U.S bombers fly over South Korea after North Korean ICBM Test

//U.S bombers fly over South Korea after North Korean ICBM Test

U.S bombers fly over South Korea after North Korean ICBM Test

U.S bombers fly over South Korea after North Korean ICBM Test. The United States is in a show of force against North Korea following the country’s latest intercontinental ballistic missile test on Friday.

The B-1 bombers were escorted by South Korean and Japanese fighter jets as they performed a low-pass over an air base near the South Korean capital of Seoul before returning to the Andersen Air Force Base in Guam, the U.S. Pacific Air Forces said in a statement.

Kim Jong Un confers with WPK Munitions Industry Department Senior Deputy Director Ri Pyong Chol (left)

Kim Jong Un confers with WPK Munitions Industry Department Senior Deputy Director Ri Pyong Chol (left) prior to the missile test. Ri is the grandfather of Jong Un’s wife, Ri Sol Ju (Photo: Rodong Sinmun).

North Korea said it conducted another successful test of an intercontinental ballistic missile (ICBM) on Friday that proved its ability to strike America’s mainland, drawing a sharp warning from U.S. President Donald Trump.

The B-1B flight was in direct response to the missile test and the previous July 3 launch of the “Hwansong-14” rocket, the U.S. statement said. The South Korean air force said the flight was conducted early on Sunday.

The bombers took off from a U.S. air base in Guam, and were joined by Japanese and South Korean fighter jets during the exercise, according to the statement.

Analysts say flight data from North Korea’s second ICBM test conducted Friday night showed that a broader part of the mainland United States, including Los Angeles and Chicago, is now in range of Pyongyang’s weapons.

Pacific Air Forces commander Gen. Terrence J. O’Shaughnessy said in a statement Saturday night ET that “North Korea remains the most urgent threat to regional stability.”

“Diplomacy remains the lead; however, we have a responsibility to our allies and our nation to showcase our unwavering commitment while planning for the worst-case scenario,” O’Shaughnessy said. “If called upon, we are ready to respond with rapid, lethal, and overwhelming force at a time and place of our choosing.”

The United States often sends powerful warplanes in times of heightened animosities with North Korea. B-1 bombers have been sent to South Korea for flyovers several times this year in response to North Korea’s banned missile tests, and also following the death of a U.S. college student last month after he was released by North Korean in a coma.

One of two U.S. Air Force B-1B Lancer bombers flies a 10-hour mission from Andersen Air Force Base, Guam, into Japanese airspace and over the Korean Peninsula, July 30, 2017. U.S. Air Force photo/Airman 1st Class Jacob Skovo/Handout via REUTERS.

The Hwasong-14 ICBM, which the North first tested on July 4, is the highlight of several new weapons systems Pyongyang launched this year. They include an intermediate range missile the North says is capable of hitting Alaska and Hawaii and a solid-fuel midrange missile, which analysts say can be fired faster and more secretly than liquid-fuel missiles.

North Korea on Friday launched an ICBM that traveled around 1,000 km, or around 621 miles, before crashing into the Sea of Japan, also known as the East Sea, the U.S. military said.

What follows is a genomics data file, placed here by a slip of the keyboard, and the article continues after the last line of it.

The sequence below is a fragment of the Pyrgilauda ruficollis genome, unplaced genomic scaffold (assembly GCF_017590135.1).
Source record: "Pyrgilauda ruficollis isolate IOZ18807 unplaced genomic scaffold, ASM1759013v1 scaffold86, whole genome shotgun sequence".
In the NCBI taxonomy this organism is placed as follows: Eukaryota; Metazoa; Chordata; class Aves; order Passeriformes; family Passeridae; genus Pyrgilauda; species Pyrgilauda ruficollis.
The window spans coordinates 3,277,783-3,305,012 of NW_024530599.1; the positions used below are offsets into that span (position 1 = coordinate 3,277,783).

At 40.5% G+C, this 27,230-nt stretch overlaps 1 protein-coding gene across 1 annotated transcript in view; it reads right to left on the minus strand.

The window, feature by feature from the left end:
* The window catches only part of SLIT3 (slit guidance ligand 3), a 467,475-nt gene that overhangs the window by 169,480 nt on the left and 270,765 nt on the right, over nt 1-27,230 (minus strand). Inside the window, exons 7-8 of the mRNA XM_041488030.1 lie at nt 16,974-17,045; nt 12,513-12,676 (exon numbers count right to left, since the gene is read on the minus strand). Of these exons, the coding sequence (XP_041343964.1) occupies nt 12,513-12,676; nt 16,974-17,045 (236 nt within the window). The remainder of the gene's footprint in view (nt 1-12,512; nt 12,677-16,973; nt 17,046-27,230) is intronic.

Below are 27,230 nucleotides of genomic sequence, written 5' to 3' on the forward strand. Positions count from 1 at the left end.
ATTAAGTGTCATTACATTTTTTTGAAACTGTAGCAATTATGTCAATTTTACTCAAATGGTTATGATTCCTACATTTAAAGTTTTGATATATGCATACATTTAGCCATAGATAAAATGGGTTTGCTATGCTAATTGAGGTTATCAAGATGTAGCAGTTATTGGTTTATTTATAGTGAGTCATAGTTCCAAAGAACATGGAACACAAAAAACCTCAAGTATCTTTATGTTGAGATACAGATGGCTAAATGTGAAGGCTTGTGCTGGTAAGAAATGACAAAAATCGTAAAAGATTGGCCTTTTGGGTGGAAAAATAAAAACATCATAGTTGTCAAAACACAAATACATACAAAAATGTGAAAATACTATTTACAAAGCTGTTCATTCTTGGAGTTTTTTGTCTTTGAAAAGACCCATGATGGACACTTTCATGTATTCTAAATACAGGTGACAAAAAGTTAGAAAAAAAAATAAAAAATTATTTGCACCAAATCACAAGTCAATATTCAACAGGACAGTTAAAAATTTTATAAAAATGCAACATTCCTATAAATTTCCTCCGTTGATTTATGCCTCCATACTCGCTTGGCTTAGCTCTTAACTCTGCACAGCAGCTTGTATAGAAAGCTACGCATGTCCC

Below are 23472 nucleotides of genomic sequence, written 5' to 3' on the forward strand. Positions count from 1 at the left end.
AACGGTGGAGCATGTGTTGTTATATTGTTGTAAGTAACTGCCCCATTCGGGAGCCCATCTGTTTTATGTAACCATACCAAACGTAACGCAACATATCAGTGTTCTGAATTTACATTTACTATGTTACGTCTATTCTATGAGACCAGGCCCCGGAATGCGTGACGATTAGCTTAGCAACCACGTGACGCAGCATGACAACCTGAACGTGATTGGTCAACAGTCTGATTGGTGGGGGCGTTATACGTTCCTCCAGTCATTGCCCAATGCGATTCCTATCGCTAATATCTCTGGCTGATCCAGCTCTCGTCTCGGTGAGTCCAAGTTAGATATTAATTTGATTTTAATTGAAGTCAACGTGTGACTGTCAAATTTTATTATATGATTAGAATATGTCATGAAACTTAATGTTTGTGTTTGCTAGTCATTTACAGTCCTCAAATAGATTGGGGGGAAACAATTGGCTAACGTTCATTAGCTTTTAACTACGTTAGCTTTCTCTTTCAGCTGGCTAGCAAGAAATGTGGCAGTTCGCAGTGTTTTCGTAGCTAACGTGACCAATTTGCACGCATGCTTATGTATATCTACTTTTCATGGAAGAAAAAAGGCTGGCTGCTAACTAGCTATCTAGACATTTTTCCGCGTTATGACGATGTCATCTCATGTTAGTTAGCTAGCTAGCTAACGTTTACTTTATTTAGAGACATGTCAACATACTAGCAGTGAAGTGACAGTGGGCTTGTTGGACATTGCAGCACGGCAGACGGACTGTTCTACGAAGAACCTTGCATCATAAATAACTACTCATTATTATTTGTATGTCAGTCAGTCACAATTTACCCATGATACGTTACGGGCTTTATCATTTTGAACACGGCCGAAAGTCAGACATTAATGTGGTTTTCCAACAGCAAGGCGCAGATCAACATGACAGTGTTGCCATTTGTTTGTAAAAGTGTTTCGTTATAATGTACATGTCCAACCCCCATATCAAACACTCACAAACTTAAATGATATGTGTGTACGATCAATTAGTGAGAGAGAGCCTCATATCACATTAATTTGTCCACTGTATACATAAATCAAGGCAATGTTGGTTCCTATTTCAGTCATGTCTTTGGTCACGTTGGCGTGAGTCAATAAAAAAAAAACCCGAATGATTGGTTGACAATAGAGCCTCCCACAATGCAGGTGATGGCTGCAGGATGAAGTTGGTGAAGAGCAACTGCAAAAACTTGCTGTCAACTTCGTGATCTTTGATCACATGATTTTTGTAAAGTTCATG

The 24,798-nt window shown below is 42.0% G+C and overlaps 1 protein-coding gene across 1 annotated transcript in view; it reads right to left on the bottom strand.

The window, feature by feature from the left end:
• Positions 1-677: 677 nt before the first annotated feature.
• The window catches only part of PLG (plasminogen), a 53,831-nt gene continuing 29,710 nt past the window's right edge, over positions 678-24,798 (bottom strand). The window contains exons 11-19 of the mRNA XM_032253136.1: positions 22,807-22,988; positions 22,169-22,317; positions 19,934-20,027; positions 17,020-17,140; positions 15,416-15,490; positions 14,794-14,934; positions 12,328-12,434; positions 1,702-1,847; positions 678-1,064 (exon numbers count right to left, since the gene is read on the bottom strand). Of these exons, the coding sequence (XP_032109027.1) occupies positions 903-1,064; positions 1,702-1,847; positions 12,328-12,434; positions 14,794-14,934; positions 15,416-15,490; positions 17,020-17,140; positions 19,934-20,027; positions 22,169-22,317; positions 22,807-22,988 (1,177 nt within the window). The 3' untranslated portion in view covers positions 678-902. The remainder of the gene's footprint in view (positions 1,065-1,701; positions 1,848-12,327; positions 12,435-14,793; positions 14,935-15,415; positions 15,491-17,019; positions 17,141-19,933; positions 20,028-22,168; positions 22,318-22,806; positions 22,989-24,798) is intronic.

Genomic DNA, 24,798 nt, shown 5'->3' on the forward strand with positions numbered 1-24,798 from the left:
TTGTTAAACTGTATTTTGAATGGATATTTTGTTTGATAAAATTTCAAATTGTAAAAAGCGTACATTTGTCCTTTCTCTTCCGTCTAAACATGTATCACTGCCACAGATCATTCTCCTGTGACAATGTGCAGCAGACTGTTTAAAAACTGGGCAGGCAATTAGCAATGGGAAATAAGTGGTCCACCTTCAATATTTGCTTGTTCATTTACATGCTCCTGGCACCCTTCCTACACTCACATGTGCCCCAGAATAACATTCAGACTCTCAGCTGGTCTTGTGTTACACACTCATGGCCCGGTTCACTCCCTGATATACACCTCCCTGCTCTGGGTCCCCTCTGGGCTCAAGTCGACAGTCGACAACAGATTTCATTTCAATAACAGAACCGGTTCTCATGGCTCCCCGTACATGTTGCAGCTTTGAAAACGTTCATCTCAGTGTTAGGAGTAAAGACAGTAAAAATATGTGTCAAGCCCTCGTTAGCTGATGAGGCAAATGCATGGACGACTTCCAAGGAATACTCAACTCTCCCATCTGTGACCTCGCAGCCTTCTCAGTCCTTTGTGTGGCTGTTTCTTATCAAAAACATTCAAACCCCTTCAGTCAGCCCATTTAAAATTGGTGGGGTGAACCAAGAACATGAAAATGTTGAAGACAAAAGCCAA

A South Korean military official said the missile’s estimated firing range has increased since the first launch, and the Union of Concerned Scientists estimated that based available information about the missile test’s trajectory a missile could “easily reach the U.S. West Coast and a number of major U.S. cities.”

North Korea has conducted five nuclear tests since 2006, including two last year. It conducted its first ICBM test earlier this month.

The B-1 bombers took off from Guam and flew to Japanese airspace, where they were joined by Japanese F-2 fighter jets, the U.S. Pacific Air Forces said.

The U.S. bombers then flew over South Korean airspace and were joined by South Korean jets, and the U.S. bombers performed a low pass over Osan Air Base before returning to Guam, according to the Pacific Air Forces.

North Korean leader Kim Jong Un personally supervised the midnight test launch of the missile on Friday night and said it was a “stern warning” for the United States that it would not be safe from destruction if it tries to attack, the North’s official KCNA news agency said.

North Korea’s state television broadcast pictures of the launch, showing the missile lifting off in a fiery blast in darkness and Kim cheering with military aides.

China, the North’s main ally, said it opposed North Korea’s missile launches, which it said violate United Nations Security Council resolutions designed to curb Pyongyang’s banned nuclear and missile programs.

“At the same time, China hopes all parties act with caution, to prevent tensions from continuing to escalate,” China’s foreign ministry said in a statement on Saturday.


By | 2017-07-30T10:19:42+00:00 July 30th, 2017|Americas|0 Comments

About the Author:

Retired colonel at Turkish Army. Chief of Staff, 3th Infantry Division at Turkish Army. Assistant Brigade Commander, Mountain and Commando Brigade at Turkish Army. Regiment Commander, 7th Border Regiment at Turkish Army. Plans Officer, HQ JCSE, Land Component Command at NATO, Izmir, Turkey. Exercise Branch Chief, HQ JCC (Heidelberg, Germany), Land Component Command at NATO. Education: Turkish Army War College, Turkish Army Command and General Staff College, Turkish Military Academy.

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